How I Gained It: Growing up, I never had a weight problem. I remember being bigger than my friends but not by much. If most of them wore a size two, then I was wearing a four. It wasn’t until I was married in 1993 that I started gaining weight quickly. The problems started when I rushed to the altar after losing both my parents. I thought getting married would erase the pain I felt from losing them, but I couldn’t have been more wrong.
It was an unhappy marriage from the beginning. I kept telling myself it would get better, but it never did. So I started using food as a go-to when I needed comfort. I continued to eat and eat, because when I did, I could temporarily escape the pain that had infiltrated my life. Food was my friend — it never yelled at me or made me feel bad. It was my comfort zone. My food addiction escalated when later on in my marriage, I discovered that my husband had been unfaithful, and although he gave me three beautiful children, I had to face the truth that my marriage was over.
When I look back at that time in my life, I thought I was okay, but I wasn’t. I was killing myself with food. I was always making sure other people were happy while I totally neglected myself. During the 17 years of my marriage, I continued to gain weight, finally topping off at 300 pounds when I reached the worst point of my life. I kept hoping it would all just change suddenly — my weight, my state of extreme unhappiness, the hopelessness I felt.
Breaking Point: I was a stay-at-home mom who lived and breathed the same routine everyday. I would wake up, take care of the kids, clean the house and repeat. A little over a year ago, I sat down to watch “Oprah” one weekday morning and saw her interview a young woman who had been diagnosed with stage-four terminal cancer. I’ll never forget the words that she spoke: “We’re all going to die, but how many of us actually can say we lived?” Those words forever changed my life.
I knew then I wanted to change my life — I wanted to be happy and feel special, and I was the person to make that happen. It wasn’t just about my weight, but it was about making me happy. I started by watching what I ate and how much I ate. I did a lot of soul searching and put out a lot of positives, which I got back in return.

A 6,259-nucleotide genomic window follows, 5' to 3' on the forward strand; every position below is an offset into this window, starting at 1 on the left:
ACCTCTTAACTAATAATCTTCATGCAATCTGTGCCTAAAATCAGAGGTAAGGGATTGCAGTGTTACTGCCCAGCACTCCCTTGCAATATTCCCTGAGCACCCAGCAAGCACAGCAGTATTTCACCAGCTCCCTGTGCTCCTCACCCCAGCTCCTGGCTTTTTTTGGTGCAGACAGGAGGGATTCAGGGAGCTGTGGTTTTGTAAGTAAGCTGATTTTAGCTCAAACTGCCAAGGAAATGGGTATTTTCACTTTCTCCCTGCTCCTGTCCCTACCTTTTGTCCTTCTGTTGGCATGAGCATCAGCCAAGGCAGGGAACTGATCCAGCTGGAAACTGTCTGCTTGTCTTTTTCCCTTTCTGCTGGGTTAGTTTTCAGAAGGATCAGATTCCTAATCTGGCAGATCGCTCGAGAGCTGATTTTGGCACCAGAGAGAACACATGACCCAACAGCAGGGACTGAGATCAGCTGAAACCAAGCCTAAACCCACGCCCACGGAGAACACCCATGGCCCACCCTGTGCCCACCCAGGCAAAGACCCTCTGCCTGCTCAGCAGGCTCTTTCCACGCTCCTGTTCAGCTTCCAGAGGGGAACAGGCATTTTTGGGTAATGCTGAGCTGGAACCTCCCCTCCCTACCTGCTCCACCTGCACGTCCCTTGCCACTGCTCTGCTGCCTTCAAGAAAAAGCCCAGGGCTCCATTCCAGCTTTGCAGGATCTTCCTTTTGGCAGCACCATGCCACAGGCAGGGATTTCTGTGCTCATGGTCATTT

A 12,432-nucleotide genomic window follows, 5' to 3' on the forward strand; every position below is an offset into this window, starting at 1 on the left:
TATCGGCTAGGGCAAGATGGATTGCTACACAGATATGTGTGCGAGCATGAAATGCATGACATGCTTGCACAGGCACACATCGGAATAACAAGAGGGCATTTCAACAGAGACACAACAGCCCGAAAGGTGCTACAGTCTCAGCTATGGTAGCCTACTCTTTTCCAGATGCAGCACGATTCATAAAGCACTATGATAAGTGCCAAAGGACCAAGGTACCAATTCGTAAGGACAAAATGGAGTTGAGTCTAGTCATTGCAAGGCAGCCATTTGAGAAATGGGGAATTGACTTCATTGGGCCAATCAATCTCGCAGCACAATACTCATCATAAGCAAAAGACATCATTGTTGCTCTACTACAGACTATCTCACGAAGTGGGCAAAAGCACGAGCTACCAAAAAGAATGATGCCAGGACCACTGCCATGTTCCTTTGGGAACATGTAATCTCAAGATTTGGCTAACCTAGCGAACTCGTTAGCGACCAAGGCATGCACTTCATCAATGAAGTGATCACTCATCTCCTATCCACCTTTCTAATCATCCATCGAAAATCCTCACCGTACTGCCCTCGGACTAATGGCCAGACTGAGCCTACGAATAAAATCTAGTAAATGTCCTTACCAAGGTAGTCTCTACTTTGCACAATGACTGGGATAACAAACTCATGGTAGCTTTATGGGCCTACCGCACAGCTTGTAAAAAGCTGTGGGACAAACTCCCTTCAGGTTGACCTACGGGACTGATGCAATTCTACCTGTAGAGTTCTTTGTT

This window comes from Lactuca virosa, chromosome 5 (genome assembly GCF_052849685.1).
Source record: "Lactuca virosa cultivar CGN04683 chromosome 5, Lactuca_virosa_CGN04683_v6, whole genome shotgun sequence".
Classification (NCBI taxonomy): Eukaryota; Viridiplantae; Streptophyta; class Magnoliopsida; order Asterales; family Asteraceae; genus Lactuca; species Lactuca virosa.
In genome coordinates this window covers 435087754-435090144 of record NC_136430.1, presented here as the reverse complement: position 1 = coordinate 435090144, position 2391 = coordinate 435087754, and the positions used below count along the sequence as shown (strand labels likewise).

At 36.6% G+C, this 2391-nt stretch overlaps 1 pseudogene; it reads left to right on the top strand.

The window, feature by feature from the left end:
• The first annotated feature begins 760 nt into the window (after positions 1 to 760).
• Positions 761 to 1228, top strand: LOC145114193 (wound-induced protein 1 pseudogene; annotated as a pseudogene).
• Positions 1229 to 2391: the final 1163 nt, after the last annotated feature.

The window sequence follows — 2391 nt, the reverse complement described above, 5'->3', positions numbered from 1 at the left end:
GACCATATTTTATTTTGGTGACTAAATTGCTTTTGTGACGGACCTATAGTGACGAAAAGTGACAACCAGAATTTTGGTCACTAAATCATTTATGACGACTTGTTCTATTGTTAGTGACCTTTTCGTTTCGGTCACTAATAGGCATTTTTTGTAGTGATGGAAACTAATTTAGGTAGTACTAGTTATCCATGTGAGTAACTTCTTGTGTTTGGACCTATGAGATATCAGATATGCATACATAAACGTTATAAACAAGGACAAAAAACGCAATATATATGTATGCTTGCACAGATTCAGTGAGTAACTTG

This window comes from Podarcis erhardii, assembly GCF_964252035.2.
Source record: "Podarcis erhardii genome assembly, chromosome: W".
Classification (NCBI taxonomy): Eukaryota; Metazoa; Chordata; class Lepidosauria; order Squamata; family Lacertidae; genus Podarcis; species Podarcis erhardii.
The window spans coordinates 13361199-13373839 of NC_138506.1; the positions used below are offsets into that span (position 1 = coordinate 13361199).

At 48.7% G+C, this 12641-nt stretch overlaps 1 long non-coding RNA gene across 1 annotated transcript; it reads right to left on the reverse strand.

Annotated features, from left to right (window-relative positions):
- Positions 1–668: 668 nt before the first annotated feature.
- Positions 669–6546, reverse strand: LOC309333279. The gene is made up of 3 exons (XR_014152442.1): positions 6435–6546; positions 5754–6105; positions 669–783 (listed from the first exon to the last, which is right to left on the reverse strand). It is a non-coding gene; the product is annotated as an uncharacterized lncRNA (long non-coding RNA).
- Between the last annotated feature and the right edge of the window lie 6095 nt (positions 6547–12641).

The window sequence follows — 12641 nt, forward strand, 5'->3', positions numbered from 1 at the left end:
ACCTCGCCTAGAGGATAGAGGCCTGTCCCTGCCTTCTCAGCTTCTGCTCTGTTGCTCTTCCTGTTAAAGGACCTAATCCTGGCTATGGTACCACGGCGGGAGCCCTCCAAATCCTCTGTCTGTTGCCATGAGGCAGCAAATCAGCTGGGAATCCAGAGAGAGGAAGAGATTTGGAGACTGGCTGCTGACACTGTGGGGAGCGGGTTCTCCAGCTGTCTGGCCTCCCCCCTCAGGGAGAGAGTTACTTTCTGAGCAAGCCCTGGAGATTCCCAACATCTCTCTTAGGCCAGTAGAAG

Little by little, I started changing my life, but no matter how hard it got, I never stopped believing that I could do it for a minute. I compare my journey to climbing a rock wall. You see the top of the wall, and you want to get there so badly, but you don’t know how, so sometimes you just put it at the back of your mind and continue to go about your life as usual. Once you decide to climb that wall, you know you’re going to slip a little, but you just get back to where you started and keep on going. I finally reached the top of that wall, and when I got to the top, it was the best feeling in the world. Now when I look in the mirror, I like what I see.
How I Lost It: I began reducing my portions and eating only healthy food and also added a pre-exercise drink, Celsius, to my diet 15 minutes before workouts. The drink made a dramatic change in how quickly I lost weight by giving me energy to work out longer. But it wasn’t a secret miracle diet or anything — the hard part was up to me. I watched what I ate, I counted calories and I became as active as possible.
Whether it was just going to the gym or going for a walk, I was always focused on moving my body. I also limited my calorie intake to 1,000 to 1,300 calories per day. It takes discipline to be successful, and I followed a few important rules — for instance, I never drink my calories, and if I want junk food, then I will make other sacrifices. Everyone wants to know the secret, but it’s really just common sense: If you watch your calorie intake and start moving your body, you’ll start to lose weight.
In the end, it’s all about remembering to take care of yourself and not forgetting to put yourself first. The journey is tough, and there are a lot of ups and downs, but you have to focus on using your mind to overcome the negatives. I now take “me” time every day to do something I enjoy, like going to the gym. Losing the weight and finally getting to a place where you feel good is all about willpower. It’s not just about how you look on the outside — you have to feel good on the inside, too. Now when I look in the mirror, I not only like what I see, but I love how I feel.
Lisa has maintained her weight loss for more than a year.